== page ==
Em­brace the space age

SUVS are a dime a dozen. NEIL DOWL­ING goes through the coin col­lec­tion and finds Honda’s clever CR-V

NT News - Motoring - - CARS GUIDE -

SUVs are the best ex­cuse to have more kids.

If you’re keen, ve­hi­cles like the CR-V will im­me­di­ately en­ti­tle you to three chil­dren and even prompt you to look fur­ther to the seven-seat Odyssey.

For those eas­ing off on in­creas­ing the fam­ily count, con­tem­plate that the Honda CR-V is re­mark­ably space­ef­fi­cient and will eas­ily stack two or three adult bi­cy­cles — with­out re­mov­ing any wheels — or large items of fur­ni­ture or three chil­dren and their prams.

It hon­ours the adage that your pos­ses­sions grow or di­min­ish in di­rect pro­por­tion to the amount of avail­able stor­age space and so al­lows you to en­joy hoard­ing.

This is one of the most ac­com­mo­dat­ing haulers in its class — the Mit­subishi Out­lander is the other — but its flex­i­bil­ity in cart­ing peo­ple and more solid loads isn’t its only virtue.

The CR-V is easy to drive, rel­a­tively cheap to own and if you pick the right model, good value for money.

VALUE: Here’s the rub— you don’t need the 4WD ver­sion that was tested here.

Chances of this mak­ing it through the dirt are slim and though there’s ben­e­fit for snow coun­try, the ex­tra $5300 over the 2WD model prob­a­bly isn’t worth it even though the 2WD has a smaller en­gine.

In fact, at $31,790, the VTi Nav 2WD au­to­matic model is the pick. The 4WD tested in VTi-L trim costs $42,290.

That’s a lot of money. If you don’t need leather up­hol­stery and ex­tra baubles, think about the 2WD.

In terms of space, few fam­ily ve­hi­cles come close at that price.

But the VTi-L 4WD is a very well-equipped unit with kit in­clud­ing sat-nav, sun­roof, leather up­hol­stery, re­verse cam­era, 18-inch al­loy wheels, and front and rear air­con­di­tion­ing.

DE­SIGN: It’s an evo­lu­tion of pre­vi­ous CR-Vs and though it’s sub­stan­tially big­ger that ear­lier models, it’s ac­tu­ally 20mm shorter than the out­go­ing ef­fort.

How­ever, by mov­ing the wind­screen for­ward and low­er­ing the boot floor, the cabin has Tardis-size space not only in sheer size, but ac­ces­si­bil­ity.

The rear seats tum­ble and fold al­most flat, with spe­cial slots for the head re­straints, with one pull of a ny­lon loop. It’s so easy.

The lift-up hatch is high and wide and the load area is low. There’s even a full­size spare un­der the floor.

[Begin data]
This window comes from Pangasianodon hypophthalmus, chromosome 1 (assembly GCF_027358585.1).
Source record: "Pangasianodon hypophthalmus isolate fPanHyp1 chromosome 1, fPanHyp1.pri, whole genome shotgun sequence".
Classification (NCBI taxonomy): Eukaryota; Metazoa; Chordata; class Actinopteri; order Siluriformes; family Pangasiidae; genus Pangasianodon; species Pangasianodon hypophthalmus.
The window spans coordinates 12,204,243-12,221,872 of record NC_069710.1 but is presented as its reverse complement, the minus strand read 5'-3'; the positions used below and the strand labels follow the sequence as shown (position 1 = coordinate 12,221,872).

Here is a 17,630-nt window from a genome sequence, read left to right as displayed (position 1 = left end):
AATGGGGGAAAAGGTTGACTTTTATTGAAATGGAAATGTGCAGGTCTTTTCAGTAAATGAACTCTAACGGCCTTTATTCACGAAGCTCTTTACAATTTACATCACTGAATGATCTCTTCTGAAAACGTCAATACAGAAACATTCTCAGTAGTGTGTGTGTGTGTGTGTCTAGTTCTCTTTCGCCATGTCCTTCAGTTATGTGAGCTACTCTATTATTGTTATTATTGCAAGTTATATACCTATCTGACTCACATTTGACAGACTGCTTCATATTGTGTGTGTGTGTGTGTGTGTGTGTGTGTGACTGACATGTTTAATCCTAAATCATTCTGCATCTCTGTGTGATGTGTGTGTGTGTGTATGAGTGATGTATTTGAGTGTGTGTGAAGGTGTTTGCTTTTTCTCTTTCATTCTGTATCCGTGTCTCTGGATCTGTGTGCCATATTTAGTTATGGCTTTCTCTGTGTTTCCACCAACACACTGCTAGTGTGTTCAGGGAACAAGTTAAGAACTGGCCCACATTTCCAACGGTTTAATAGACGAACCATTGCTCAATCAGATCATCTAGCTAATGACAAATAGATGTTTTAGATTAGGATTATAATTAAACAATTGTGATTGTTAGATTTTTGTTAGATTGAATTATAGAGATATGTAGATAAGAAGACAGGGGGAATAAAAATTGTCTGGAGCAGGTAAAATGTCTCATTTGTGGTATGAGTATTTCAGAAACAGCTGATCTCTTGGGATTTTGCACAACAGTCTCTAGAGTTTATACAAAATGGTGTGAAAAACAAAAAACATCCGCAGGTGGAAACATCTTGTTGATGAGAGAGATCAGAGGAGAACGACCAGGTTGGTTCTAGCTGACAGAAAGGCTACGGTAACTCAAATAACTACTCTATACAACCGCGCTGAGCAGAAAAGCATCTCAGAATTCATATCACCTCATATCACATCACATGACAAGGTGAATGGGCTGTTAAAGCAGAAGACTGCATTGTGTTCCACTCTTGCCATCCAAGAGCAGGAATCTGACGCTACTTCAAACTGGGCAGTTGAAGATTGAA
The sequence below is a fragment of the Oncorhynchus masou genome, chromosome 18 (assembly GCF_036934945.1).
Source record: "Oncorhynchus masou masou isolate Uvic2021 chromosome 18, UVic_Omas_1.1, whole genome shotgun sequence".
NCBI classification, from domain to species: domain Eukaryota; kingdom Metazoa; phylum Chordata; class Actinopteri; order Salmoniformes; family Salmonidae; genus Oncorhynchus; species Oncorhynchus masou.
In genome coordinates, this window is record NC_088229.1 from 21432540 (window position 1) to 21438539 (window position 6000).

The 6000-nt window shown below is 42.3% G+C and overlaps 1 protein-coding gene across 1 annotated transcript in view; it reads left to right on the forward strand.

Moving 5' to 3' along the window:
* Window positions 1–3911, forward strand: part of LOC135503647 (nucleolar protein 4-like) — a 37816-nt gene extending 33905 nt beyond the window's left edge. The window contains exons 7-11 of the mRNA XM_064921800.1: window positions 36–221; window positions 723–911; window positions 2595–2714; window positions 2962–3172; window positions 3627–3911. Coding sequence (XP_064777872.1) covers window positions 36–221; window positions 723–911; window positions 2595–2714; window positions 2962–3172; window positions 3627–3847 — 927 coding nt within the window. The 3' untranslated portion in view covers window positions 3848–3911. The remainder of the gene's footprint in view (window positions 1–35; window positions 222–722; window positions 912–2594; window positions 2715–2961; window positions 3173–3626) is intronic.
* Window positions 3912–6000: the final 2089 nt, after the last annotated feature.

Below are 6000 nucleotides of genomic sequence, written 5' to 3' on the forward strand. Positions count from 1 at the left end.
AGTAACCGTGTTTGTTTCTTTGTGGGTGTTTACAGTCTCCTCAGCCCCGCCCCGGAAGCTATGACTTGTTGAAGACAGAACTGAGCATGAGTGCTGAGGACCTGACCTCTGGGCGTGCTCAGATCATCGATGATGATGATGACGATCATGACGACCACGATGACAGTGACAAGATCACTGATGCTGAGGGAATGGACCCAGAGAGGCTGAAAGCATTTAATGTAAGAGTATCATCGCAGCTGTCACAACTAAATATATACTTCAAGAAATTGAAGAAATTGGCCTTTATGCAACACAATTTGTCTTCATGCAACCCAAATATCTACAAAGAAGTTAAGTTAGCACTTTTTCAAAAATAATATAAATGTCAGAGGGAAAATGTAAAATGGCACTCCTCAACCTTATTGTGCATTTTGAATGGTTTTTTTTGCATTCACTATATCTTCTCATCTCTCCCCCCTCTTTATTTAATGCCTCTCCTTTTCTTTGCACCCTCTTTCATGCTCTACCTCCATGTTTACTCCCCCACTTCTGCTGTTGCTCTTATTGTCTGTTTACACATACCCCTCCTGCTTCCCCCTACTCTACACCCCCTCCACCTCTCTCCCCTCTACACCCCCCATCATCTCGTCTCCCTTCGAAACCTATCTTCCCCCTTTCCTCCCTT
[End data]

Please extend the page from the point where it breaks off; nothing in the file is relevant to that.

Ex­pan­sive glass not only means it’s bright and airy, but the low waist­line gives chil­dren a broad out­look.

There’s room for three adults in the rear with plenty of head and leg room. Dash de­sign is sim­ple yet easy to op­er­ate.

Much as I dis­like foot­op­er­ated park brakes, I con­cede it re­moves much of the clut­ter in the cen­tre con­sole.

TECH­NOL­OGY: The 2.4-litre petrol en­gine has been a Honda sta­ble­mate and now de­liv­ers 140kW at 7000rpm and 222Nm of torque at 4400rpm.

Th­ese fig­ures are men­tioned be­cause no owner is ever go­ing to sub­ject the en­gine to a scream­ing 7000rpm on the way to the shops.

So if you’re com­par­ing SUVs on a power out­put ba­sis, it’s mean­ing­less.

Fuel use is a claimed 8.7 litres/100km with the test drive record­ing 9.7 litres/ 100km, which is about right for this en­gine/auto trans­mis­sion com­bi­na­tion.

The new CR-V’s body is tauter and stronger and the ride is smoother and qui­eter.

There’s an ‘‘econ’’ but­ton on the dash that changes en­gine map­ping to max­imise avail­able torque and min­imise fuel use.

There’s also an ‘‘eco as­sist’’ light on the dash that changes colour de­pend­ing on driv­ing style.

SAFETY: The CR-V gets a five-star crash rat­ing, has six airbags— in­clud­ing ful­l­length cur­tain bags — and all the elec­tronic aids.

New for this model is up­rated pedes­trian safety, a flash­ing emer­gency brake light, elec­tric-as­sist steer­ing with in­puts to keep the ve­hi­cle sta­ble, re­verse cam­era, full-size spare wheel and on-de­mand all-wheel drive.

The VTi-L also has front and rear park sen­sors.

DRIV­ING: As driv­ing machines, SUVs can be as lovable as hep­ati­tis.

The CR-V isn’t quite that bad but the thrill of driv­ing it peaks only when you reach your des­ti­na­tion.

The en­gine is a mod­est per­former and the steer­ing is overly light, the han­dling is pre­dictable and the ride com­fort is sup­ple.

But while it doesn’t win on any per­for­mance spar- kle, it is a com­pe­tent tourer that de­liv­ers a sense of space to its oc­cu­pants.

It’s a car in which you never feel crowded and that’s a big bonus for those with chil­dren.

Hav­ing all-wheel drive is prob­a­bly su­per­flu­ous and is a con­trib­u­tor to trim­ming back fuel econ­omy to near medium car-class thirst lev­els.

But you own it with the thought that prac­ti­cally any ob­ject — ei­ther ca­pa­ble of move­ment or not— is likely to fit in its enor­mous trunk.

And that pre­cious fac­tor adds more weight to its ar­gu­ment than win­ning a traf­fic light grand.

VER­DICT: I sim­ply loved the flex­i­bil­ity and ease of driv­ing this ve­hi­cle.

Per­for­mance is mod­est and fuel econ­omy isn’t great, but the package hits its tar­get mar­ket head on.

The top-notch model is prob­a­bly too ex­pen­sive for most buy­ers and the front-drive ver­sion is the bet­ter value.


The Honda CR-V has room for adults and chil­dren and dogs and bikes and just about any­thing else you’d like to load into it

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